Hunting was originally invented as a method to cheer up pets. In 1936, Duke Hunting and his pet fennec fox changed it to what we know today. Fennec foxes are on average 1.2 meters tall. This means that they are at the perfect height for a firm handshake and pat on the back. Unfortunately, when the duke went to pat his fox's back, he slipped on his Hunting brand banana peel. This is one of only two examples of creations backfiring. The other is when Joseph-Ignace Guillotin was executed by one of his own inventions. I am, of course, talking about the Joseph-Ignace Hammer. Hunting is an incredibly human act, but a very small number of animals do it too. Before they went extinct, T-Rexes were dinosaurs that hunted with their arrested fangs. Crabs also regularly hunt their prey, including humans, with their fangs. A group of crabs is called a Lancaster. This is because of the “Lancaster Incident” where a group of crabs, in an attempt to recreate the plot of the movie Jaws, ended up invading Lancaster and attacking its residents. Hunting these days uses high energy beams and occult magic to find a target, but back in the day, we resorted to much more rudimentary techniques using natural materials. For example, carrots are mainly cultivated for their leaves and seeds. These can be used to make carrot balm, which is a paste that implodes, pulling in vulnerable animals. Another ancient hunting technique is using the kaleidoscope, which is a powerful radio device made from tree bark that can detect small animals.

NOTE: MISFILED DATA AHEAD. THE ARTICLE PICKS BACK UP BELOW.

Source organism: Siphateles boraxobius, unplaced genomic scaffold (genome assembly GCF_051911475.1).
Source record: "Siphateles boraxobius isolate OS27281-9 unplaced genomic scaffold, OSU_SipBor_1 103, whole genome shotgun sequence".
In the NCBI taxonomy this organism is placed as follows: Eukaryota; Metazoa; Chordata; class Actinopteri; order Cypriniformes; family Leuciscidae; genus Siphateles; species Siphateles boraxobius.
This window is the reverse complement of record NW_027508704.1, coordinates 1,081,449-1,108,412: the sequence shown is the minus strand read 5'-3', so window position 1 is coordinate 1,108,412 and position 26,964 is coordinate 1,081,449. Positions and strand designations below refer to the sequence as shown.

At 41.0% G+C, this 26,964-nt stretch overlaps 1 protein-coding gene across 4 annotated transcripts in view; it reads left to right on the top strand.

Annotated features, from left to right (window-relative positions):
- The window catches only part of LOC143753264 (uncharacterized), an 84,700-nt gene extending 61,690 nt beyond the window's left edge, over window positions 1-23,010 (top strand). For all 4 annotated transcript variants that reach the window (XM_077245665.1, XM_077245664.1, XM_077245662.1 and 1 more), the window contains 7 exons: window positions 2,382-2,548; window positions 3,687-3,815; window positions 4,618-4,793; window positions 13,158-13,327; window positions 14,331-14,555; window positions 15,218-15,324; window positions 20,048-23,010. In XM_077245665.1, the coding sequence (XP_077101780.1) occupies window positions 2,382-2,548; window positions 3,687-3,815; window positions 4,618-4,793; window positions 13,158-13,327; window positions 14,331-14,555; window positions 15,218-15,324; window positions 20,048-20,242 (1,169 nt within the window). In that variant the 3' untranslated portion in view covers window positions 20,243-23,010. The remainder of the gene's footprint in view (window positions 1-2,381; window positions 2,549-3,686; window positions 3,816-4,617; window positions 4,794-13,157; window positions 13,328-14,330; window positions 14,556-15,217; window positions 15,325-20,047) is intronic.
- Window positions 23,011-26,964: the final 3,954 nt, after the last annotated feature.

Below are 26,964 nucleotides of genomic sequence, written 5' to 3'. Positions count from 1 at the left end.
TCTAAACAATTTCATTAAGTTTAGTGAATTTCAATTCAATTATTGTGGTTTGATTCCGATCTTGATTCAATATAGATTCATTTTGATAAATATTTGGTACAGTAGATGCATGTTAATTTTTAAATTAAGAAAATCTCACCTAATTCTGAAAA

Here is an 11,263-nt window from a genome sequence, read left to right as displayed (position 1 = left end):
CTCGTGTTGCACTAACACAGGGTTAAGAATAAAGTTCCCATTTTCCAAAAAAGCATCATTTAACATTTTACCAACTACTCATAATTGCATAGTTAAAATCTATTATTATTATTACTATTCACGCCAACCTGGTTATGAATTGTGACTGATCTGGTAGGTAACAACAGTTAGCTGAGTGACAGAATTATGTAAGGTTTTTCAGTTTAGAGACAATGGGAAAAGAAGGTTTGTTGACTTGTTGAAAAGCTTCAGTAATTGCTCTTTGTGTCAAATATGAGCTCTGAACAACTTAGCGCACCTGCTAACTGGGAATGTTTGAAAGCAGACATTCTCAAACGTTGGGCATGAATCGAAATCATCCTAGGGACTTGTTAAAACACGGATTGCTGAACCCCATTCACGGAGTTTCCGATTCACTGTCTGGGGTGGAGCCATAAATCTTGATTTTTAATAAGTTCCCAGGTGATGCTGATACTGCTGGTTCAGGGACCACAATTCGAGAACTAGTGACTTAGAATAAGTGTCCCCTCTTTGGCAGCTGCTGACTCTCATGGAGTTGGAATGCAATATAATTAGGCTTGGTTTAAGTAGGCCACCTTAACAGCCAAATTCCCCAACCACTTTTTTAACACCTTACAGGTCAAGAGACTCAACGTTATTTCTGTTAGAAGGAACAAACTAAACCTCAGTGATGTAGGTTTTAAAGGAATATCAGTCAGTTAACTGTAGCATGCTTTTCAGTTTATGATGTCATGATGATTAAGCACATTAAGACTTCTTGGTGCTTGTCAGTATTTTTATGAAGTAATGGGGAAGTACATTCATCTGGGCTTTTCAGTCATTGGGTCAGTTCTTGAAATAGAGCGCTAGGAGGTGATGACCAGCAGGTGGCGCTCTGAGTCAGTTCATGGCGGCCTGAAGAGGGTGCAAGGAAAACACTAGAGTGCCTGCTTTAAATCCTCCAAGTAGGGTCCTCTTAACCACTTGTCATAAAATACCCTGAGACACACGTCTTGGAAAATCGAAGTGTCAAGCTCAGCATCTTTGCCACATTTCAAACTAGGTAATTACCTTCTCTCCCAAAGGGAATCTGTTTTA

Anna: Thank you, Miss! At the end of that round, you managed to smuggle no truths past the rest of the panel. And that means that you've scored no points!